Water is as precious as they come. It covers the earth storing oxygen molecules in vast amounts. It flows through rivers providing vital energy and wealth to countries around the world. It makes up more than half of the human body, as much as sixty per cent in fact. Yet, human civilization seems at odds with its intricate relationship with the hydrogen-oxygen compound. Deplorably, drinking water is increasingly in short supply, while rivers in fast growing areas like the southwestern United States quickly disappear. What’s more, the fresh water left is being more and more contaminated every day.
Funny enough, apart from the toothpaste, soap and food particles of which we so unconsciously dispose waste water management is an excellent way in which to improve our usage of water. Of course, it all begins by no longer taking the resource for granted. In turn, with rudimentary changes to our household habits, such as in-house and municipal filtration systems, we can begin to reuse water in all sorts of innovative ways.
For one, filtered water can be used for the irrigation of crops, currently a major burden on water reserves. But reusing water within the house can also be incredibly efficient. In doing so, the diversion of waste water from the sewage system reduces the amount of energy consumed and the degree of pollution generated.
Households create two kinds of waste water which are defined based on the amount of fecal coliforms and organic matter they contain. On the one hand, there is greywater, which is all water generated from the shower, bath, sink and washing machine. It is the ‘cleaner’ one of the two. On the other hand, blackwater is the mixture of water and waste flushed down the toilet. Naturally, it’s comprised of fecal matter with high organic content. Filtering the latter is of course far more complex and expensive than the former, but both can be of great use in subsequent management schemes.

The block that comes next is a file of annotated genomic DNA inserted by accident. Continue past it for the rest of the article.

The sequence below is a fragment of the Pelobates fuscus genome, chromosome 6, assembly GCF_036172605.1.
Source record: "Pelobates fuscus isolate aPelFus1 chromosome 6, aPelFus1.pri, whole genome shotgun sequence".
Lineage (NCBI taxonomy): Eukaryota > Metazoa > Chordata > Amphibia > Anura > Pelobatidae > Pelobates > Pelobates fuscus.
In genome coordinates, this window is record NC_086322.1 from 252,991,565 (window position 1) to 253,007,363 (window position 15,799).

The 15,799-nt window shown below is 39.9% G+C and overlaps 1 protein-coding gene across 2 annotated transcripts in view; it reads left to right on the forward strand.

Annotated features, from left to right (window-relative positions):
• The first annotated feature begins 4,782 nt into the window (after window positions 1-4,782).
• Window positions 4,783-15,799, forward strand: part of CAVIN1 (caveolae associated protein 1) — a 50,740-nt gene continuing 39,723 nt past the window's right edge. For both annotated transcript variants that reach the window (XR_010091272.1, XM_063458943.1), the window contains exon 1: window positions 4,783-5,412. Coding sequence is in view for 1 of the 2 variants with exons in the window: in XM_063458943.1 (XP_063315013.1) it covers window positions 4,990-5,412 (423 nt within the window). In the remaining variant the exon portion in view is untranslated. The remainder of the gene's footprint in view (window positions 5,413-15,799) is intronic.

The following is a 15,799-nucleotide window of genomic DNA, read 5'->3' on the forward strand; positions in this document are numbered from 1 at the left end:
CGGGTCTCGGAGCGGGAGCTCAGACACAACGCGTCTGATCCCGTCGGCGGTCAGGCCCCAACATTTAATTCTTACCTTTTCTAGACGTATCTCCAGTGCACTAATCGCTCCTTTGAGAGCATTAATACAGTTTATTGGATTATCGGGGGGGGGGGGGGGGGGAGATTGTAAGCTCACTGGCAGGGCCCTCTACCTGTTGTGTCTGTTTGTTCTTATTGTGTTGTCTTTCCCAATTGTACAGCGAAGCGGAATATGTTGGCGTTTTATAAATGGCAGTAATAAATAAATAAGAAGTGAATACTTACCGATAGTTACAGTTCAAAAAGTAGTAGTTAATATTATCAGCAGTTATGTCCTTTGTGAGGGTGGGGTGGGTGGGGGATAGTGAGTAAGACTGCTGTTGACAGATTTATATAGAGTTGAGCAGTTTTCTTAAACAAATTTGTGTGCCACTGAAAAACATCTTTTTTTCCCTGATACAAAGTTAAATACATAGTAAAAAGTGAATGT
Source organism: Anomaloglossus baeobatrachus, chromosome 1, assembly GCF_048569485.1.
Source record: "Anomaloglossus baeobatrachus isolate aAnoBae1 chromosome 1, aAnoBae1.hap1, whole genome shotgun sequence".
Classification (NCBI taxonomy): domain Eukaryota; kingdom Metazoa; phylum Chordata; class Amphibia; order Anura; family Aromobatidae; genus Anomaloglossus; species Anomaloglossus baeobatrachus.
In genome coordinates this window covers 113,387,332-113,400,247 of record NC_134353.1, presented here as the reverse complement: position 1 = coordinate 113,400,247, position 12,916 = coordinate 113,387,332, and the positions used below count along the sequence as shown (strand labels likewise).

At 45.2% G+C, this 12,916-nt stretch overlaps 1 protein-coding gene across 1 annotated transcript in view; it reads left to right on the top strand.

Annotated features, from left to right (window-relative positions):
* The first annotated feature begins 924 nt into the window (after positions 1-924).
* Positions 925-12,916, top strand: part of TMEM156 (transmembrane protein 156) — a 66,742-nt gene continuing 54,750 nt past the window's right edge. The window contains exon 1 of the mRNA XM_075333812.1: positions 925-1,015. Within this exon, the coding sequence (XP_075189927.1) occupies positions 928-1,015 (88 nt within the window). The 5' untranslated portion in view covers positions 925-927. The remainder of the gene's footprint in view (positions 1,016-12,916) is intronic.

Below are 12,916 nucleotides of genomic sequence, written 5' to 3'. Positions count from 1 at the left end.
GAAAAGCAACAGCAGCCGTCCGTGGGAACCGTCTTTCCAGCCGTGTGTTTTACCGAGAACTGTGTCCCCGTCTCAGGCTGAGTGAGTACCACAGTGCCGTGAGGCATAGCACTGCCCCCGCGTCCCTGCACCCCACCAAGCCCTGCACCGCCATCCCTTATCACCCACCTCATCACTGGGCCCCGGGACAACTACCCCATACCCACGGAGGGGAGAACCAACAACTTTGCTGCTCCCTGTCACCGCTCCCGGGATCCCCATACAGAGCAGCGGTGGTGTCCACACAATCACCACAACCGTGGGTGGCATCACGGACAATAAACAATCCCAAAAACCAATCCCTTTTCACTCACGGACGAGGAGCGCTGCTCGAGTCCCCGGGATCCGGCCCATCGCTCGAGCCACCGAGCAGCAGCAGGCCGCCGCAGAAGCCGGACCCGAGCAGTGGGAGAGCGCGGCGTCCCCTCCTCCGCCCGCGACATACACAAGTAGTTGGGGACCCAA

By far the best way to manage water resources effectively is at the consumer level. In other words, it is essential to not only reduce the amount of water we use in the first place, but also to tie the consumption of water to some kind of economic model in which the consumer pays per volume. Most jurisdictions already have such systems in place, but perhaps it’s time to start charging more in an effort to raise revenues to build new, innovative infrastructure. Either way, the places where water is predominantly consumed – cities being the best example – ought to be developed in close proximity to fresh, renewable resources. Given the cost of purification on both an economic and environmental level, this is all the more imperative.
Indeed, without too much effort, sustainable management of water resources can be implemented at the household, neighbourhood and regional level, in many cases offsetting the negative impacts discussed above. Of course, heavy industry is a whole other story, one which must be regulated through delicately though-out government intervention. But by reducing water consumption and maximizing its utility, all the while respecting the precious nature of the resource in the first place, we as a society can transform the precarious state into which our precious water resources are headed. Lest we forget we, ourselves, are made up mostly of it. The water will run.